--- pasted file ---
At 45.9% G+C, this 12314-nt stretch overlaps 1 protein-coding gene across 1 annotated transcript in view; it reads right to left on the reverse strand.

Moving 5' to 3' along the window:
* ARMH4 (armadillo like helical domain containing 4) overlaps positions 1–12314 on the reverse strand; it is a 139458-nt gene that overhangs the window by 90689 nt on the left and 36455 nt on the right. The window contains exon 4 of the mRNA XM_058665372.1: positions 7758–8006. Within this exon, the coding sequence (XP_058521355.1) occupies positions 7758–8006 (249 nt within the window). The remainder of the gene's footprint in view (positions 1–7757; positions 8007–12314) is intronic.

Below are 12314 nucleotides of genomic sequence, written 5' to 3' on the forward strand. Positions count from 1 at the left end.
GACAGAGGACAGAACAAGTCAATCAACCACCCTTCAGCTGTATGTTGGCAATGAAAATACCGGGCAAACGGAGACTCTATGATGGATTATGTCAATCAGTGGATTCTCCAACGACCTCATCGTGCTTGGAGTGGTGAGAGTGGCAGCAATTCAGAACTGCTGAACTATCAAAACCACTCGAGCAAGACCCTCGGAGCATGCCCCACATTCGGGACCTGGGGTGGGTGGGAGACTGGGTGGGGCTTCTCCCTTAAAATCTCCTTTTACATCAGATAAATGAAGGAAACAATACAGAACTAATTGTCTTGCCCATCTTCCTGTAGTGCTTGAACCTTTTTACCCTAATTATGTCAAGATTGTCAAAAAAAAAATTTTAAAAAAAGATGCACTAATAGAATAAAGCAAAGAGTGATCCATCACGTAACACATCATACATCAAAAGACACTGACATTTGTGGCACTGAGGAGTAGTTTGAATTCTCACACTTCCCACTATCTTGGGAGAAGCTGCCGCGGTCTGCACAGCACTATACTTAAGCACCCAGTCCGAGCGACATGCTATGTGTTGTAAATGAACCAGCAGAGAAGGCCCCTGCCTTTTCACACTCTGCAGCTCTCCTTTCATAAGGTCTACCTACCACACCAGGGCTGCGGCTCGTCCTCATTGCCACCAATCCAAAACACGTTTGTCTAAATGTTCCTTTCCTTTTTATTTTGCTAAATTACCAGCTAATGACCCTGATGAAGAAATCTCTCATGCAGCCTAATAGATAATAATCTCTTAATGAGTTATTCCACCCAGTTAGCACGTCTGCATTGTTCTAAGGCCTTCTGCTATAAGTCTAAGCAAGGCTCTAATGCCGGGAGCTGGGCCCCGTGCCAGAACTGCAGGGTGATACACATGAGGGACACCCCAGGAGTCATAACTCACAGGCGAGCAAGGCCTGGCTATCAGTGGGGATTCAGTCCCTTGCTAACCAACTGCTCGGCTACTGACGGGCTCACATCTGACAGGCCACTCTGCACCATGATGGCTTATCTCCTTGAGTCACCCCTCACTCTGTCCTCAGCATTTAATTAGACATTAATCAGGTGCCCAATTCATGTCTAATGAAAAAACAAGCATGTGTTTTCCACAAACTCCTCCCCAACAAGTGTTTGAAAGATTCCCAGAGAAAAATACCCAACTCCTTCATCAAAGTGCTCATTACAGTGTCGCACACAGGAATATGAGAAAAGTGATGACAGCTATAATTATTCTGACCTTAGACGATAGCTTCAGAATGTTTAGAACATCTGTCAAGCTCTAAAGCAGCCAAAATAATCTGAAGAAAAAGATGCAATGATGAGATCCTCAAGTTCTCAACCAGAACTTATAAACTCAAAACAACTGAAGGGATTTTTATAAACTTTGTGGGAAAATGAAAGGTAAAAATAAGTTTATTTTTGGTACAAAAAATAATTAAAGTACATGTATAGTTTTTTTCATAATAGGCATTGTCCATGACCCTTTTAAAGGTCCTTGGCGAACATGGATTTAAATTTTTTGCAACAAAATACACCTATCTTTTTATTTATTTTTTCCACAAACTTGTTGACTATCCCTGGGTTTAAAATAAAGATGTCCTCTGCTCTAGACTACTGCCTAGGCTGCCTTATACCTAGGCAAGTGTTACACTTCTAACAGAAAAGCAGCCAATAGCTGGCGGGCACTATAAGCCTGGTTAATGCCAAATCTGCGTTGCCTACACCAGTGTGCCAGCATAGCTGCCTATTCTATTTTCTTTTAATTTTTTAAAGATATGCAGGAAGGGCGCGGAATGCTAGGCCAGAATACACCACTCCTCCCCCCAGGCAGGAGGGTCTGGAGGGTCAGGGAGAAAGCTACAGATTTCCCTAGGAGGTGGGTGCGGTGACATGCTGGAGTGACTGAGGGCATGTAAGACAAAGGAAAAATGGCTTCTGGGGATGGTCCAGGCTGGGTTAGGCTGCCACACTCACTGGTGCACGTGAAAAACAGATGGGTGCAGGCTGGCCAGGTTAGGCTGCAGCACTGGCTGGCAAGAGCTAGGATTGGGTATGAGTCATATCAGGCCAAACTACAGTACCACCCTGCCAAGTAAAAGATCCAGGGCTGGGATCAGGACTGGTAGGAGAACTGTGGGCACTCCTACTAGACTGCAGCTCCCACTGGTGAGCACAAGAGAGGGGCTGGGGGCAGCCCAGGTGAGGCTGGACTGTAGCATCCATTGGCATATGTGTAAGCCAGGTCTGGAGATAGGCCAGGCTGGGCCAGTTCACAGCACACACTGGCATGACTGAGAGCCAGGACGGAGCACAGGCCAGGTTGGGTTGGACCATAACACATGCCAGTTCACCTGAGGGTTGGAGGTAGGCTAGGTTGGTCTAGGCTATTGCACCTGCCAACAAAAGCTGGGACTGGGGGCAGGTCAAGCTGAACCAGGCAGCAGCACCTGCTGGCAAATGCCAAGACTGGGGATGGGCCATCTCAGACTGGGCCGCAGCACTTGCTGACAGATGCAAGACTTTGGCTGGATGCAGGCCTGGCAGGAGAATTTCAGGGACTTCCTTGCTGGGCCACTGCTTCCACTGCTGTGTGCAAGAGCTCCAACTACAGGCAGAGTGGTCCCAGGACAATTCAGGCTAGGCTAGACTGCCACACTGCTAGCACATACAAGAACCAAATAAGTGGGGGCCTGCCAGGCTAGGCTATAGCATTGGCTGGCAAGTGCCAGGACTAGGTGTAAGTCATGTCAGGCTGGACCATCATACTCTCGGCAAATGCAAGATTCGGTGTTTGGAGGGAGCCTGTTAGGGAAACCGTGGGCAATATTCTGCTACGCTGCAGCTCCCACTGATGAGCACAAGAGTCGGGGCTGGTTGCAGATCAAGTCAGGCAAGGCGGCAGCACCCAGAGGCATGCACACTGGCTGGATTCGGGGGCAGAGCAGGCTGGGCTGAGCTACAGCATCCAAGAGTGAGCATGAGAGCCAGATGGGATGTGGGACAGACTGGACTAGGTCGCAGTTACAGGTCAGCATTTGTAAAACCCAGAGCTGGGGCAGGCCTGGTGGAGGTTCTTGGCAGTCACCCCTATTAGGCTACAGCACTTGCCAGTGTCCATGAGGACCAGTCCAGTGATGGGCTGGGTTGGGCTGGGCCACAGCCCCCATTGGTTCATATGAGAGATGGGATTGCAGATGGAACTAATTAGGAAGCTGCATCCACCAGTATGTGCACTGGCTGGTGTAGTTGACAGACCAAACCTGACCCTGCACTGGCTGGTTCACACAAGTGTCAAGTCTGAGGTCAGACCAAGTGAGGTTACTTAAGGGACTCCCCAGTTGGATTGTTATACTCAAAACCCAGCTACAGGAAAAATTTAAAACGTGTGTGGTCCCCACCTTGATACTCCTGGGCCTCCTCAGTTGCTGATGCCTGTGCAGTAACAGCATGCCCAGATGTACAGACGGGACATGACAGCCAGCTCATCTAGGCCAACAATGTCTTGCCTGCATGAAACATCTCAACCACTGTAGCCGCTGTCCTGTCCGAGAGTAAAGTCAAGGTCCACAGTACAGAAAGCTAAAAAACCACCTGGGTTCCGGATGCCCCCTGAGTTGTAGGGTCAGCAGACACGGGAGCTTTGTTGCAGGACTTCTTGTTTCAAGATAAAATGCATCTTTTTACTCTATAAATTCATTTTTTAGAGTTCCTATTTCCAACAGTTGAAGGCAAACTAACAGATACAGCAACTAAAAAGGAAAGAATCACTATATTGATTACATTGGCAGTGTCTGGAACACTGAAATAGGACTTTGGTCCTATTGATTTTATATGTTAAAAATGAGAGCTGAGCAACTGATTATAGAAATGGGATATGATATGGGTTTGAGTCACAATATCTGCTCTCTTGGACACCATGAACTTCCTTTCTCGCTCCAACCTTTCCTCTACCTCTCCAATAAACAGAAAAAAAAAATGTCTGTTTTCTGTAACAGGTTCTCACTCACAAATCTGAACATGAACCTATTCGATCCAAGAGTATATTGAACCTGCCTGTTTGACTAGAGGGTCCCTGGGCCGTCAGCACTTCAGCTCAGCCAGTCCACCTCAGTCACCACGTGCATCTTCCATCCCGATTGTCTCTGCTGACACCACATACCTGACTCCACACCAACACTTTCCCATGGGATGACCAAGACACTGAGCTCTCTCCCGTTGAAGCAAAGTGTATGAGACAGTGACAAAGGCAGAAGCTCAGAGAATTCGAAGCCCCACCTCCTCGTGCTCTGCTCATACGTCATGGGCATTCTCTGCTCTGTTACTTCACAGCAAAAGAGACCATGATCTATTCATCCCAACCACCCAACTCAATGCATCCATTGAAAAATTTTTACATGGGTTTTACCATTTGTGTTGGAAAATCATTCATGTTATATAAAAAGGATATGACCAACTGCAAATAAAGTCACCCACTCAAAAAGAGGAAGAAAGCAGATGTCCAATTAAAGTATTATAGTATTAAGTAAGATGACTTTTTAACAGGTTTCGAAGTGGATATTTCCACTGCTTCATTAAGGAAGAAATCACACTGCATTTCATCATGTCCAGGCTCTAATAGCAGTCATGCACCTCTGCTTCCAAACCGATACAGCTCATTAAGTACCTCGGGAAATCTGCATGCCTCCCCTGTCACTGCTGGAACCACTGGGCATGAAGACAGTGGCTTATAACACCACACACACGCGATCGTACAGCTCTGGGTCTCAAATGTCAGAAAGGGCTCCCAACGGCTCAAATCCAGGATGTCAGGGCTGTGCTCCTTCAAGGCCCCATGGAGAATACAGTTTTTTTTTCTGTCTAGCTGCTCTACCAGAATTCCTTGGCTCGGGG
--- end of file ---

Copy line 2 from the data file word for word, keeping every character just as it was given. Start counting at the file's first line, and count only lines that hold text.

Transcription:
Moving 5' to 3' along the window: